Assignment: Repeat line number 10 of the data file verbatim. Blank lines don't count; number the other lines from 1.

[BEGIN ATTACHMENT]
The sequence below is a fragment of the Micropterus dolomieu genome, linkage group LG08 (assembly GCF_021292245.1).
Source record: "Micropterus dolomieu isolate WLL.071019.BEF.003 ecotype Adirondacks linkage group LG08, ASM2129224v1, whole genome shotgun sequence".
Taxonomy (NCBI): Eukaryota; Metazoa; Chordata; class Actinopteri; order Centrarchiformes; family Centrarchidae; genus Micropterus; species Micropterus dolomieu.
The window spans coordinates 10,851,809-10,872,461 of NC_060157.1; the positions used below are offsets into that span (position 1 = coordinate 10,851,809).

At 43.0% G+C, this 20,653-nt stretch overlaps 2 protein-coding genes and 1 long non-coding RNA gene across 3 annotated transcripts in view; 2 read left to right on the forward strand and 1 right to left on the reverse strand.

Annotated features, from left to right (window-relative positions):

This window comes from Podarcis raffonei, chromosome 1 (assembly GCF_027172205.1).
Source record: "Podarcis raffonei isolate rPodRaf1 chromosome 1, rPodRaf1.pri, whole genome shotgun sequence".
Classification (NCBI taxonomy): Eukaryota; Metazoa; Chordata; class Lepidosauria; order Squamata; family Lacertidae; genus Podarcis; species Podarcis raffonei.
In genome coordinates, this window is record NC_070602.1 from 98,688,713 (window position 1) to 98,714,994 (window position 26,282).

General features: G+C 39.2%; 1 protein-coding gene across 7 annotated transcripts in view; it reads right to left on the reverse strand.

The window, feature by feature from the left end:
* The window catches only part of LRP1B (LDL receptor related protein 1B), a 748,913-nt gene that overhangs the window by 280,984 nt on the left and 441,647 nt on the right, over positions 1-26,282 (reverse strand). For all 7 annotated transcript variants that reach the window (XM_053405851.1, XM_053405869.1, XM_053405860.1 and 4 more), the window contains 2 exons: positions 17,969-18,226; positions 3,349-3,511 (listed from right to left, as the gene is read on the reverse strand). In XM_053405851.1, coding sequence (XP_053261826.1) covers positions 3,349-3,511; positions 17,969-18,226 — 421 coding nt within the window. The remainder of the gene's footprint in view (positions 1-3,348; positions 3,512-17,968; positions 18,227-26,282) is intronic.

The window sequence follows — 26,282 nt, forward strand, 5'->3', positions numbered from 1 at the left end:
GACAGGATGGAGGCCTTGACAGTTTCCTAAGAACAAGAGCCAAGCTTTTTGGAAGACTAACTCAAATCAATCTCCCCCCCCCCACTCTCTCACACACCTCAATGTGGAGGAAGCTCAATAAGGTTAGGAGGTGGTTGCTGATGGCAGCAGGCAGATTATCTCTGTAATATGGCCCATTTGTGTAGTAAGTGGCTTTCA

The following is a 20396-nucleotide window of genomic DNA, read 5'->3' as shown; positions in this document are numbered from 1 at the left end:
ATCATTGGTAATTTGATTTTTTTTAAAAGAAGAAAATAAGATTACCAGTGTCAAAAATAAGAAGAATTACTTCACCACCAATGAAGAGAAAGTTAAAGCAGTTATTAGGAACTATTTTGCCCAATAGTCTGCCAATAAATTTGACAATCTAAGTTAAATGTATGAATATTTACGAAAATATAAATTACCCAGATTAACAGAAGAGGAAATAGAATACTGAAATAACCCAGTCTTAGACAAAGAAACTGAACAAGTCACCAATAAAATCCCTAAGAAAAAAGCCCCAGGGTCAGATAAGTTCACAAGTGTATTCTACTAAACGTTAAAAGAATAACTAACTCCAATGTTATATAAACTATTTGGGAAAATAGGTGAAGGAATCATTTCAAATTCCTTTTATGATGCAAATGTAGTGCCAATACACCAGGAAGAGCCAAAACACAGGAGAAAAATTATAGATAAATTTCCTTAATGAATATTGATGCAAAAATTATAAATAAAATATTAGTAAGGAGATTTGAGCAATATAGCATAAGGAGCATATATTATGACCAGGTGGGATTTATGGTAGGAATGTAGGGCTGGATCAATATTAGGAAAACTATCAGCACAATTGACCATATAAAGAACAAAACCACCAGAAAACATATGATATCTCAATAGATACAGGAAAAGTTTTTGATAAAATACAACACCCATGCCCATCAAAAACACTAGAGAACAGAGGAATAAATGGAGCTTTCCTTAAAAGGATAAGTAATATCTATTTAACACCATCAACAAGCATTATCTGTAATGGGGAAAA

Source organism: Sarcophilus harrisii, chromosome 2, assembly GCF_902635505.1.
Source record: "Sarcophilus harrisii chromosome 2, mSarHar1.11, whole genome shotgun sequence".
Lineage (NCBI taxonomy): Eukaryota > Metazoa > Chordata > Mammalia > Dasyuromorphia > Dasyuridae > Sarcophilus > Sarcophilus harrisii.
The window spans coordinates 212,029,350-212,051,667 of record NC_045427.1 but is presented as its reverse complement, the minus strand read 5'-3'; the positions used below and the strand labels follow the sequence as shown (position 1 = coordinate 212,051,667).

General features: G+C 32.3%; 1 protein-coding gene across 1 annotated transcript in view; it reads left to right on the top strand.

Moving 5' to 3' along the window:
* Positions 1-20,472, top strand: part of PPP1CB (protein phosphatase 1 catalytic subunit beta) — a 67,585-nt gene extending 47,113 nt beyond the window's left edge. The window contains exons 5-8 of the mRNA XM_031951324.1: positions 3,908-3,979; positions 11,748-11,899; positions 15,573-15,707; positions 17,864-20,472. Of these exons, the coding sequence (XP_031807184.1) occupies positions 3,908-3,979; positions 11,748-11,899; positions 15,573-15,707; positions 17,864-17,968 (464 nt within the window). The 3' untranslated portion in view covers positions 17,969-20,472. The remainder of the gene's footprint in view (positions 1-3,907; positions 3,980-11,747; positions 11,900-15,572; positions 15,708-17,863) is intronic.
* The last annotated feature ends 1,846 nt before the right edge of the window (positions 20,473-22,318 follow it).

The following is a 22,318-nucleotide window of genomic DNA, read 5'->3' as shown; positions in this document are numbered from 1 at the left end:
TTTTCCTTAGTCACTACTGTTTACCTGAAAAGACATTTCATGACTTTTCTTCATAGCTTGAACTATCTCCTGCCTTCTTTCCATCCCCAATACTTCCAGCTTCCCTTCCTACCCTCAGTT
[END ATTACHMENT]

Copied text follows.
In genome coordinates, this window is record NC_070602.1 from 98,688,713 (window position 1) to 98,714,994 (window position 26,282).